All the things overseas students find weird about Cambridge freshers
A Scandi analyses British freshers’ week
Freshers’ Week is a hectic blur at the best of times, but when you’re an international student this chaos is mixed with equal parts of ‘what the hell is going on in this country’ and ‘does anyone actually speak English or is it all Jamaican-influenced slang.’ For me, a half-baked Scandinavian with a British mother and a few years of living in Lincolnshire (everyone’s favourite pro-Brexit county), it was a shock to return to England and come face to face once more with the true Brit.
While Scandinavian culture is not hugely different to that of the UK, the British are a fascinating bunch and not purely for their love of Bake-off, apologising for no reason, and all things hummus-related. Here are a few things I observed, in a not so subtle attempt to rip off Kate Fox’s Watching the English.
Brits don’t use the 24-hour clock
Cue confused looks when I suggest we have lunch at 13.00. While an article in The Independent would discuss how such a difference in cultural norms results in a differing understanding of time, that would be complete and utter bullshit. It is however, annoying to constantly have to explain that yes I did mean meet at 5 pm when I said 17.
Dating is weird here
Segueing on neatly from the topic of alcohol – in Sweden, if you’re interested in someone, you go for a ‘fika’: directly invite them for a coffee and subtly make sexual innuendos throughout while accumulating a foam-mustache from your cappuccino. In Iceland, you go to the local swimming pool. In Denmark, you eat licorice. In England, you seem to wait until you’re about three Jägerbombs in before striking up a largely forgettable conversation with someone whom you’ve only blinked at prior. Chivalry really is dead.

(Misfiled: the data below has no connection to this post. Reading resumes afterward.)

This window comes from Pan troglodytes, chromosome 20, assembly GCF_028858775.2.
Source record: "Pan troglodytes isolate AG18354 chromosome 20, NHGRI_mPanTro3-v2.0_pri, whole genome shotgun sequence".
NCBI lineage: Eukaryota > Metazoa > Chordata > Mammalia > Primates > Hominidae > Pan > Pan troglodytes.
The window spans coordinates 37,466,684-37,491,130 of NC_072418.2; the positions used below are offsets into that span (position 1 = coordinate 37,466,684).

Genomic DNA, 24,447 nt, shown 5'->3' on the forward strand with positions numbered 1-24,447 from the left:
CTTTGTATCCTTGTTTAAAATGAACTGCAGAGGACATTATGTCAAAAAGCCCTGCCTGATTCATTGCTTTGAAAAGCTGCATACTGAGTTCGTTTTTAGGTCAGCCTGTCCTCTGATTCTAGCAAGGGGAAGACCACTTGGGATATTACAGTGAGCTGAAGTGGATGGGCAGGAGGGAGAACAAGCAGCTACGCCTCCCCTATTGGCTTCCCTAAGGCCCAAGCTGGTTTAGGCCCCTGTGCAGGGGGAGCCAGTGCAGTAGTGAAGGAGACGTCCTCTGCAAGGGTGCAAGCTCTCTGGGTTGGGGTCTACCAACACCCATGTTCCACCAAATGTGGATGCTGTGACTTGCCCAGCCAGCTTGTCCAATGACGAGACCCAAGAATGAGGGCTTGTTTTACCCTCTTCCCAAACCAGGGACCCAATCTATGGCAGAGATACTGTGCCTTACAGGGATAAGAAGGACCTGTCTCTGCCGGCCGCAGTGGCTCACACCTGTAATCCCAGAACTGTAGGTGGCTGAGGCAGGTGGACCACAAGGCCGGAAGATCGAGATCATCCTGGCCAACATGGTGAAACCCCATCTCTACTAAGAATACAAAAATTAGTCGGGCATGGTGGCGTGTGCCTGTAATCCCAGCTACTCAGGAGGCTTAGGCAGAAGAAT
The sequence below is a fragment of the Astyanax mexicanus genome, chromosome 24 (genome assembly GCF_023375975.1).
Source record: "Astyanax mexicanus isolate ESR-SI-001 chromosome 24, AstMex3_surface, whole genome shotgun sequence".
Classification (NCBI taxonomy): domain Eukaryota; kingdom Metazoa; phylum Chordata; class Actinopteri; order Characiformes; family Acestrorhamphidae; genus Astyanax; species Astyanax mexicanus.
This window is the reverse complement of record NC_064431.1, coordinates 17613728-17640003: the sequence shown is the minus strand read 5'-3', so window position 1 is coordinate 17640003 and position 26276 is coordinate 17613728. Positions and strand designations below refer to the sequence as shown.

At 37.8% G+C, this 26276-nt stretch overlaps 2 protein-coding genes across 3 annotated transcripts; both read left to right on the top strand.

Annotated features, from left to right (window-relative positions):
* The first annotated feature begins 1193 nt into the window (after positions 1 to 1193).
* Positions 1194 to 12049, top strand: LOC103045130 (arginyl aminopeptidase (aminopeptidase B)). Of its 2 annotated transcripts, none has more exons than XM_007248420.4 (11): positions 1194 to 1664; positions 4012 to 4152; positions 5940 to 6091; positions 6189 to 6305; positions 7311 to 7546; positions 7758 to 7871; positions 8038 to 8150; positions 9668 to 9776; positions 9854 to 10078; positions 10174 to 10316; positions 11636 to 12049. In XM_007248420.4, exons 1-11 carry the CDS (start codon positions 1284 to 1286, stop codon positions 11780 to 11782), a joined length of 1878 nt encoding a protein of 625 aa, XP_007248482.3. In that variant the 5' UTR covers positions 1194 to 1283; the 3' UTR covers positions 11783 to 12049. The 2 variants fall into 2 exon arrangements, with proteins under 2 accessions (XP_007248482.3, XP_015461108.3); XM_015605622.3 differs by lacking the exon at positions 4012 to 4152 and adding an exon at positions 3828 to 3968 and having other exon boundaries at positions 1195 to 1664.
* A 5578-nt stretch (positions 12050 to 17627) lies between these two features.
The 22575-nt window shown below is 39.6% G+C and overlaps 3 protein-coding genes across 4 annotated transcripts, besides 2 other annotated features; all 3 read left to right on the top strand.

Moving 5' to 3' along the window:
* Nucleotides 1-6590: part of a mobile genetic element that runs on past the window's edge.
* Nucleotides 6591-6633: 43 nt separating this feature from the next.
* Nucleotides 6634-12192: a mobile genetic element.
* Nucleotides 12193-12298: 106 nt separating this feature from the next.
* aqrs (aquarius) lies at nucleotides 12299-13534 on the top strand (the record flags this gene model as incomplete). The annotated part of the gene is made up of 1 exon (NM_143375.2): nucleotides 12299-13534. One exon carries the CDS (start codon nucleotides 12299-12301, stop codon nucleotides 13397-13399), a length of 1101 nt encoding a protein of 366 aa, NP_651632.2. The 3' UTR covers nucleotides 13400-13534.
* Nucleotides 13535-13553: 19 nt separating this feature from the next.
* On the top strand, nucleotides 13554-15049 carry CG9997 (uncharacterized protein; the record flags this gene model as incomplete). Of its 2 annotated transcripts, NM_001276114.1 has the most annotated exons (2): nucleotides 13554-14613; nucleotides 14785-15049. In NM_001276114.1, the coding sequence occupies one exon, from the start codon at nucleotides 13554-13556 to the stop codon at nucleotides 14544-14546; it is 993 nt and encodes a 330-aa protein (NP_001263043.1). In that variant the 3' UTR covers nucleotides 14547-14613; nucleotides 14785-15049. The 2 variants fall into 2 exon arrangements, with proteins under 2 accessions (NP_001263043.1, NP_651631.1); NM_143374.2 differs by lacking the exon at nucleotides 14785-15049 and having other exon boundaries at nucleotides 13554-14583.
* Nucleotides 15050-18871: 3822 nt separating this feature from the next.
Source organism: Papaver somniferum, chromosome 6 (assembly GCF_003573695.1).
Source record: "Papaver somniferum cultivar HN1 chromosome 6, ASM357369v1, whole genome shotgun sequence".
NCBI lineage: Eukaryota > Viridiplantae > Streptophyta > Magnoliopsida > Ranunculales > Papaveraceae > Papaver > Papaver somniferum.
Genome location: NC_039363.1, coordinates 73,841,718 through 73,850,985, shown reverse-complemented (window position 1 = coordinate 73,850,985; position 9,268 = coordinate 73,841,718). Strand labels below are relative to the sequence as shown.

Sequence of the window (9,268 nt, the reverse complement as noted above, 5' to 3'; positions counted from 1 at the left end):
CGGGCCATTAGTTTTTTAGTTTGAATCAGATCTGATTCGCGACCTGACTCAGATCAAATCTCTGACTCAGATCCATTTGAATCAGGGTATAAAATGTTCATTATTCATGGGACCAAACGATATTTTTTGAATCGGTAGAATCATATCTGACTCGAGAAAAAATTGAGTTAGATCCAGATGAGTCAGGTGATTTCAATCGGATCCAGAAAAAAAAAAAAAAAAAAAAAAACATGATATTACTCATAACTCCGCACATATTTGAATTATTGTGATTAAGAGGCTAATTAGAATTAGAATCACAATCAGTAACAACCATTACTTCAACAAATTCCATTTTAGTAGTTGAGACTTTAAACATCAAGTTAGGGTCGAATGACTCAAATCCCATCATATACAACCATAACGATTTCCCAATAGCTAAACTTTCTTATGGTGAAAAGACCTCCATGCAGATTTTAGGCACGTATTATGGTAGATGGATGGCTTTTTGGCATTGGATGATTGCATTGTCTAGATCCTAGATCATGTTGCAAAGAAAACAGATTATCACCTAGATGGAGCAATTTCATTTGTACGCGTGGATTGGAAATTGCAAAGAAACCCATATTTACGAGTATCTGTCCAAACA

Nobody understands what the IB is
Don’t get moody with me when I try to explain to you that the highest possible score of 45 is the equivalent of 5 A*s. Or the fact that maths taken at standard level in the IB is actually as challenging as Further Maths at A-level.
Class is often a topic of conversation (and especially the topic of Tab articles)
Not that class doesn’t exist in Scandinavia, and not that class divisions aren’t an issue, we just tend not to put as much emphasis on it in conversation outside of the political and academic arena. I discovered quickly that knowing who was from a private school vs. a state school; who was wealthy vs. who simply gave off the illusion of wealth, was seen as powerful knowledge, with bitterness from both parties. Even the order in which a person adds milk to their tea is worthy of discussion and psychoanalysis.
Binge-drinking and an unhealthy interest in hierarchy aside, Fresher’s week did introduce me to the most defining characteristic of the Brits; their friendliness. If you live in a Scandinavian country you’ll know that greeting a stranger on the street, even with just a friendly nod to acknowledge their existence, is commonly met with a sneer and mutterings of ‘är hon galen eller…’ (is she crazy, or?) So for a Scandi, the warm welcoming the Brits gave me was by far the most striking part of the experience.
Granted some would rather I were from Guildford or Surrey so they could compare addresses and common friends than hear about my life in the little city of Helsingborg, Sweden, but the majority are genuinely interested, open and not bothered about taking themselves too seriously.
And if you can get on board with their sarcasm, you might even learn to enjoy the ‘banter’ (though probably not that of the ‘lad’ variety). As term progressed I too found myself partial to the use of words like ‘bare’ and ‘moist don.’ God save the Queen, am I right?